Computed tomography (CT) scanning, also known as computerised axial tomography (CAT) scanning, is a diagnostic imaging procedure that uses X-rays to build cross-sectional images ("slices") of the body. Cross-sections are reconstructed from measurements of attenuation coefficients of X-ray beams in the volume of the object studied.
CT is based on the fundamental principle that the density of the tissue passed by the X-ray beam can be measured from the calculation of the attenuation coefficient. Using this principle, CT allows the reconstruction of the density of the body, by two-dimensional section perpendicular to the axis of the acquisition system.
The CT X-ray tube (typically with energy levels between 20 and 150 keV), emits N photons (monochromatic) per unit of time. The emitted X-rays form a beam which passes through the layer of biological material of thickness delta x. A detector placed at the exit of the sample, measures N + deltaN photons, delta N smaller than 0. Attenuation values of the X-ray beam are recorded and data used to build a 3D representation of the scanned object/tissue.
In the particular case of the CT, the emitter of X-rays rotates around the patient and the detector, placed in diametrically opposite side, picks up the image of a body section (beam and detector move in synchrony).
Unlike X-ray radiography, the detectors of the CT scanner does not produce an image. They measure the transmission of a thin beam (1-10mm) of X-rays through a full scan of the body. The image of that section is taken from different angles, and this allows to retrieve the information on the depth (in the third dimension).
In order to obtain tomographic images of the patient from the data in "raw" scan, the computer uses complex mathematical algorithms for image reconstruction.
If the X-ray at the exit of the tube is made monochromatic or quasi-monochromatic with the proper filter, one can calculate the attenuation coefficient corresponding to the volume of irradiated tissue by the application of the general formula of absorption of the X-rays in the field (see Figure 1).
The outgoing intensity I(x) of the beam of photons measured will depend on the location. In fact, I(x) is smaller where the body is more radio-opaque.
Hounsfield chose a scale that affects the four basic densities, with the following values:
- Air = -1000
- Fat = -60 to -120
- Water = 0
- Compact bone = +1000
The image of the section of the object irradiated by the X-ray, is reconstructed from a large number of measurements of attenuation coefficient. It gathers together all the data coming from the elementary volumes of material through the detectors. Using the computer, it presents the elementary surfaces of the reconstructed image from a projection of the data matrix reconstruction, the tone depending on the attenuation coefficients.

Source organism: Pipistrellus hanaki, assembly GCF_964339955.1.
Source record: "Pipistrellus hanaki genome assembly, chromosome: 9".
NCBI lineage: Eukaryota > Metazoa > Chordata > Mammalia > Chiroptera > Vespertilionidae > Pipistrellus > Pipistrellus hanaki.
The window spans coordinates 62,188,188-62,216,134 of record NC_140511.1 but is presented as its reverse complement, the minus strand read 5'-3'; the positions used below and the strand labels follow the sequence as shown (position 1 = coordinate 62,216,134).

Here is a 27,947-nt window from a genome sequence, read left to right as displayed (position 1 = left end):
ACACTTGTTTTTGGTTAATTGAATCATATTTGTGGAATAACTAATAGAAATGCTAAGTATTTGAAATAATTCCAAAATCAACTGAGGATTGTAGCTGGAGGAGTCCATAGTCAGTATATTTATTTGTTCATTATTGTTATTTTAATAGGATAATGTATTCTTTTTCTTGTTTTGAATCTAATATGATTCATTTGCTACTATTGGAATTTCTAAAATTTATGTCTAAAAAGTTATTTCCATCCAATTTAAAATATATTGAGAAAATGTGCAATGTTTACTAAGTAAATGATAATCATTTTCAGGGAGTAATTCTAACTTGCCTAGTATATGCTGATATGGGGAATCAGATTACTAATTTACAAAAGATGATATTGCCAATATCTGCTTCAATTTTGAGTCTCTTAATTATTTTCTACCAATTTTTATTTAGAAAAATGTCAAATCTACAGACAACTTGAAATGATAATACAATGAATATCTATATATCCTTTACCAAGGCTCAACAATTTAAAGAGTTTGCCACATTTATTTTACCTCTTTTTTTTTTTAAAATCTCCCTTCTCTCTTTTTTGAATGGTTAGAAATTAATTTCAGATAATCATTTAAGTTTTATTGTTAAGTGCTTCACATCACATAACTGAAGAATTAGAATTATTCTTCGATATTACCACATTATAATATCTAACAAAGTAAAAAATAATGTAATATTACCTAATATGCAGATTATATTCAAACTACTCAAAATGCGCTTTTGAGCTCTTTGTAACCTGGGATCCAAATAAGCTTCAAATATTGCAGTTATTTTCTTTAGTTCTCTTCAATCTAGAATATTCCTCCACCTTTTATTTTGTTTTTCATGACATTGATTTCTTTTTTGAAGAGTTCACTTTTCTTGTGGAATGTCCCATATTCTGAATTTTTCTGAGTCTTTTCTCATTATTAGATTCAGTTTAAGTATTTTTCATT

In conclusion, a measurement made by a detector CT is proportional to the sum of the attenuation coefficients.
The typical CT image is composed of 512 rows, each of 512 pixels, i.e., a square matrix of 512 x 512 = 262144 pixels (one for each voxel). In the process of the image, the value of attenuated coefficient for each voxel corresponding to these pixel needs to be calculated.
Each image point is surrounded by a halo-shaped star that degrades the contrast and blurs the boundary of the object. To avoid this, the method of filtered back projection is used. The action of the filter function is such that the negative value created is the filtered projection, when projected backwards, is removed, and an image is produced, which is the accurate representation of the original object.
The CT scan deals with the attenuation of the X-rays during the passage through the body segment. However, several features distinguish it from conventional radiology: the image is reconstructed from a large number of measurements of attenuation coefficient.
Before the data are presented on the screen, the conventional rescaling was made into CT numbers, expressed in Hounsfield Units (HU), as mentioned before. CT numbers based on measurements with the EMI scanner invented by Sir Godfrey Hounsfield 6, a Nobel prize winner for his work in 1979, related the linear attenuation coefficient of a localised region with the attenuation coefficient of water, the multiplication factor of 1000 is used for CT number integers.
So, the signal transmitted by the detector is processed by the PC in the form of the digital information, the CT image reconstruction.
- 1. Goldman LW. Principles of CT: Multislice CT. Journal of Nuclear Medicine Technology. Vol. 36, No.2, 2008
- 2. Lazic J, Sobic V, Cikaric S. et al.Radiologija (Radiology – Unviersity Manual), Medicinska Knjiga, Belgrade 1997
- 3. Sprawls P. The Physical Principles of Medical Imaging, 2nd Ed. 1995, Medical Physics Pub. (Madison, Wis)
- 4. Semnic R. CT Toraksa i Abdomena, Institut za Onkologiju Vojvodine, Sremska Kamenica, Grpah Style, Novi Sad 2005
- 5. Stankovic JB, Milosevic NT. Osnovi radioloske fizike (Basic Principles of Radiological Physics), PTT, Belgrade, 2007
computed tomography (CT)
- CT technology
- CT image reconstruction
- CT image quality
- CT dose
- CT contrast
- patient-based artifacts
- physics-based artifacts
- hardware-based artifacts
- helical and multichannel artifacts
- windmill artifact
- cone beam effect
- zebra artifact
- stair-step artifact
- CT safety
- history of CT